The Jews of two thousand years ago thought that when the Messiah came, he would lead them in the overthrow of the Roman Empire. They were completely flummoxed by a person who claimed to be the Messiah while ignoring the tyrannical empire that oppressed Israel. That servant Jesus riding on a borrowed colt, the Jesus who claimed to have brought the kingdom near, confused them. Jesus did not march on Rome. Jesus marched on evil.
The existence and power of evil is a major biblical theme. Evil manifests itself in many places, including government. The Bible is about God’s war with evil and with Satan, who is the origin and power of evil. Ancient Jews were right to regard the Roman government as oppressive in the extreme, evil in many of its manifestations. They were wrong, however, to think that God’s kingdom was about earthly government. The real, and sad, truth was that they did not so much want Roman government gone, as they wanted to be in control of it. They wanted the power, and the crucifixion of Christ demonstrates that they had a good understanding of the way to appropriate that power for their own purposes. The ancient Jewish leadership was not looking for a Messiah who would rescue all people from the power of evil. They wanted a Messiah who would take the power away from Rome and give it to them. They thought that if they just had the power, instead of Rome, then all would be well. Read the books of 1 and 2 Kings or 1 and 2 Chronicles if you want to see how that would have worked out. The religious leaders wanted to march against government. Jesus marched against evil.
The work of Christ’s people may include being salt and light in government, but wherever a Christian exhibits salt and light, the purpose is not to obtain power; the purpose is to defeat evil. It would actually be counter-productive for Christians to seek the power of government since every Christian is a repository of the power of God. The outworking of God’s power in a human life has pushed back against government far more often than government power has ever blessed anyone.
Secular thinkers believe that government is the god-like power that will, by legislation and administration, bring about world peace. They might call it the defeat of evil if they recognized that evil is at the root of the absence of peace, but secularists believe that lack of government rather than the presence of evil is the reason that there is no peace. Christians know that evil will only be defeated by subversive living, by living in submission to the will and power of God. Christians pray, “Thy kingdom come,” knowing that the reality of the kingdom is God’s indwelling presence in the person of the Holy Spirit in each Christian. It is that reality that establishes citizenship in God’s kingdom, not the vote of the church or any other ritual that makes a person a member of a church.
Here is a tough truth: people can join a local church without becoming citizens of God’s kingdom. Such members do not really think of God as the supreme power and authority in their lives. They have not really let go of Satan’s agenda. They don’t really want to be different from the world around them. Let’s face it: something is terribly wrong if a person is a member of a church but retains his loyalty to Satan’s kingdom. What exactly does such a person mean when he prays, “Thy kingdom come?” How will God’s kingdom shape up on earth if all God’s subjects claim dual citizenship?
Secular thinkers scorn the Christian teaching that Christ’s commands and teachings take priority over government and culture. They say that Christians are asking for “privilege” to disobey laws of the state and that they are “discriminating” when they reject cultural mantras. Yet this is what Christ wants of his kingdom people: to do the Spirit-led, subversive things. God’s kingdom is not advanced by top-down agendas and programs. God’s kingdom moves forward in one person’s discovery that he can forgive his neighbor or one person’s willingness to spread his own warm coat over a shivering sleeper on the street.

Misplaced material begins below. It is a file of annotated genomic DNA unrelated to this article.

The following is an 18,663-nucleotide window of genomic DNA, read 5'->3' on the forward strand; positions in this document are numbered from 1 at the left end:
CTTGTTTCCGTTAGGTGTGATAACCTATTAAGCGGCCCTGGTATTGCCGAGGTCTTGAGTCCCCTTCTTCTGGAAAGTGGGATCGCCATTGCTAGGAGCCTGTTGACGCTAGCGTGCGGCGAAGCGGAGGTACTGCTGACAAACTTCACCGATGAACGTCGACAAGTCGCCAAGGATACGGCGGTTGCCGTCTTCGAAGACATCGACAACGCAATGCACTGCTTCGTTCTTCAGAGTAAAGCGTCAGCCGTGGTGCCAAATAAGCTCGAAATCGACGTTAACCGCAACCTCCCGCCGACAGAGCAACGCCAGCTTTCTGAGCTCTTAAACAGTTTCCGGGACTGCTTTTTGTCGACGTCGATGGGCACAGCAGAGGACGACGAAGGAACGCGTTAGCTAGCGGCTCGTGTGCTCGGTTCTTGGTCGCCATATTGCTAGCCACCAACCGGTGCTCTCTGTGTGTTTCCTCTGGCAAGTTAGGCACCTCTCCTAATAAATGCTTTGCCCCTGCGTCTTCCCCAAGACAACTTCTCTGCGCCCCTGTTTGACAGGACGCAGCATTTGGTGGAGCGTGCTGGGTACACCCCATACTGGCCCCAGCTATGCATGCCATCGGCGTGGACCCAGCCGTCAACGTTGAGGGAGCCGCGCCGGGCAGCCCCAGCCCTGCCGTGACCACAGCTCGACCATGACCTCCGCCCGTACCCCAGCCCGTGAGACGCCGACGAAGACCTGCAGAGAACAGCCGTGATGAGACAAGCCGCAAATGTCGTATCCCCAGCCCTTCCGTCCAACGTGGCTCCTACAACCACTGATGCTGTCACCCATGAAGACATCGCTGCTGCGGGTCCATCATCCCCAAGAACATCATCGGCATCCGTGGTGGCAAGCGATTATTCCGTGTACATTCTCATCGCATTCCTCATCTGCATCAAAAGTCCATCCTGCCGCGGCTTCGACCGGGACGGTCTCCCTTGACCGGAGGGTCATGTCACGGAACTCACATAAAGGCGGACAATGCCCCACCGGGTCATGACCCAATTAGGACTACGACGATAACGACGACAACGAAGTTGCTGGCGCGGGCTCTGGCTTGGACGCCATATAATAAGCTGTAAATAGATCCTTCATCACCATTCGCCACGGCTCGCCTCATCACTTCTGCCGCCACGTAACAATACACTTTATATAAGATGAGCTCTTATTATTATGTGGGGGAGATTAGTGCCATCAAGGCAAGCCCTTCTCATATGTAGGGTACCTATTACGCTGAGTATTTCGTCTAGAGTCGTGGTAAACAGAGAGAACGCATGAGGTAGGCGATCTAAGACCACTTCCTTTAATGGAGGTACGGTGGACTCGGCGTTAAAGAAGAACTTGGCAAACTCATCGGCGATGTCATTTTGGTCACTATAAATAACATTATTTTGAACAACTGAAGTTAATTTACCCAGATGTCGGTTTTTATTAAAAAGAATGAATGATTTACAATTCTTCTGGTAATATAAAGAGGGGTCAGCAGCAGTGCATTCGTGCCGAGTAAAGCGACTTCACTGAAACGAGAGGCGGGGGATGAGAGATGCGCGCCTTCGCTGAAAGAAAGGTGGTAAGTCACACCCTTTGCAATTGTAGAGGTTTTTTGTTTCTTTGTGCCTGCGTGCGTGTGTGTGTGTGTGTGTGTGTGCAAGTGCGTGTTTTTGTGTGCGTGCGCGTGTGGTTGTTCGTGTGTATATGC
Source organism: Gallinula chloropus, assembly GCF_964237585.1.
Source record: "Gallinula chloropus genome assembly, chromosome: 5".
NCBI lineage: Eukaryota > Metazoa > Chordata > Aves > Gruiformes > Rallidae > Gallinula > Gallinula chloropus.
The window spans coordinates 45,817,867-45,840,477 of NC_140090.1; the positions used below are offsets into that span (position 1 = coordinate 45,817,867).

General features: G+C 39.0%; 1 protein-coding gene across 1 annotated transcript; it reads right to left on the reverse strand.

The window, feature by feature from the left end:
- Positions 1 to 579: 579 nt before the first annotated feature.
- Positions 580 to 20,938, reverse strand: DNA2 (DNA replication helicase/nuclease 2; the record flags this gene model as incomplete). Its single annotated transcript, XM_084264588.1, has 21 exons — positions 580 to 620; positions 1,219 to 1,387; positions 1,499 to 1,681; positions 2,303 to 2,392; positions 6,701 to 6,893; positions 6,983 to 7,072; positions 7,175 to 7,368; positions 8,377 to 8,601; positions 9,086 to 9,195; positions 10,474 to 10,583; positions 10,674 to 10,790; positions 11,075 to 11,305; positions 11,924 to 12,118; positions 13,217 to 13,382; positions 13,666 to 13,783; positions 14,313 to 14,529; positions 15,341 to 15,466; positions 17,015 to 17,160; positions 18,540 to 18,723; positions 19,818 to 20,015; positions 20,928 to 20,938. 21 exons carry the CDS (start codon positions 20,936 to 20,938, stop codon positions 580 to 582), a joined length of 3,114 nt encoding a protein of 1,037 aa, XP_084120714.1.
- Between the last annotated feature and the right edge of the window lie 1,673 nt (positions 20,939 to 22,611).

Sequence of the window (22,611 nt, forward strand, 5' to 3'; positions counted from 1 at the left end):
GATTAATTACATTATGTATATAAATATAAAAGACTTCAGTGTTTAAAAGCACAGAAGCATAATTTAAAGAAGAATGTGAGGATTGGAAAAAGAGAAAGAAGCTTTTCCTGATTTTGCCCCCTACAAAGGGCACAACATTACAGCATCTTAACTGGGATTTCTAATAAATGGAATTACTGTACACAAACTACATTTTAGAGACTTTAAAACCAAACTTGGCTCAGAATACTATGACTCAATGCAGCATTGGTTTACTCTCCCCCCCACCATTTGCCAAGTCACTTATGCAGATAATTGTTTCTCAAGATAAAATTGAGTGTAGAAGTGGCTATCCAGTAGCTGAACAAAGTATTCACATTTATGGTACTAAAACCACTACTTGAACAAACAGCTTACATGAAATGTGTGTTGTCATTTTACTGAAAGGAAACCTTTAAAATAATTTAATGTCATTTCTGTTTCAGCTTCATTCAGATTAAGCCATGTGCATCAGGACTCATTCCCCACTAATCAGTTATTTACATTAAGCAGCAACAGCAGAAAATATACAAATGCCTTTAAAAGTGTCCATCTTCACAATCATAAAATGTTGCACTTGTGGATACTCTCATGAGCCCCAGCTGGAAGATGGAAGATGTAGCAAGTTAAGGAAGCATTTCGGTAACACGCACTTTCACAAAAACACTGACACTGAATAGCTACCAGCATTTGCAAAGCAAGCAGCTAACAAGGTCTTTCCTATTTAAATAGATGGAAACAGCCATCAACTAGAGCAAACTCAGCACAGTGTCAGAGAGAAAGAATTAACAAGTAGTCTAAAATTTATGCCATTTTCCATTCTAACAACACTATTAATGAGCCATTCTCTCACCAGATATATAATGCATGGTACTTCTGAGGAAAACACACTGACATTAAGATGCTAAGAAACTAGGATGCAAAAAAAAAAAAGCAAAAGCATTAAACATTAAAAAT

God’s kingdom does not advance in a mass march forward in assault on Satan’s demons. God’s kingdom advances one simple kingdom act at a time. Each time one person receives Christ, Satan’s kingdom of evil takes a step backward. The kingdom of God has come near in Christ and in every Spirit-filled Christian. The march against evil is the way God’s kingdom moves forward. Believe it. Live it.
2 thoughts on “How Does God’s Kingdom Grow?”
“Secular thinkers believe that government is the god-like power that will, by legislation and administration, bring about world peace.”
Left leaning Christians also believe this. Those who claim they are pacifists believe that it is up to us to elect people who will keep us out of war. Keeping us out of war is more important than protecting unborn babies. Keeping us out of war is more important than the state forcing Christians to accept same sex marriage. I pray for their brokenness before the cross as well as my own.
Very astute observations. In fact, Christians who mistakenly believe that socialism is what Jesus would do routinely advocate that we continue to increase taxes so the government will, in theory, be able to help more people with social programs. They advocate reducing military strength on the thesis that the existence of military strength destroys peace. Daily news shows us that when conflict is reduced only by the pressure of military power, the absence of military power destroys all pretense at peace. Unless someone is transformed by the power of the Holy Spirit, no other sort of self-actualization or sponsorship by good people will make that person either productive or peaceful.
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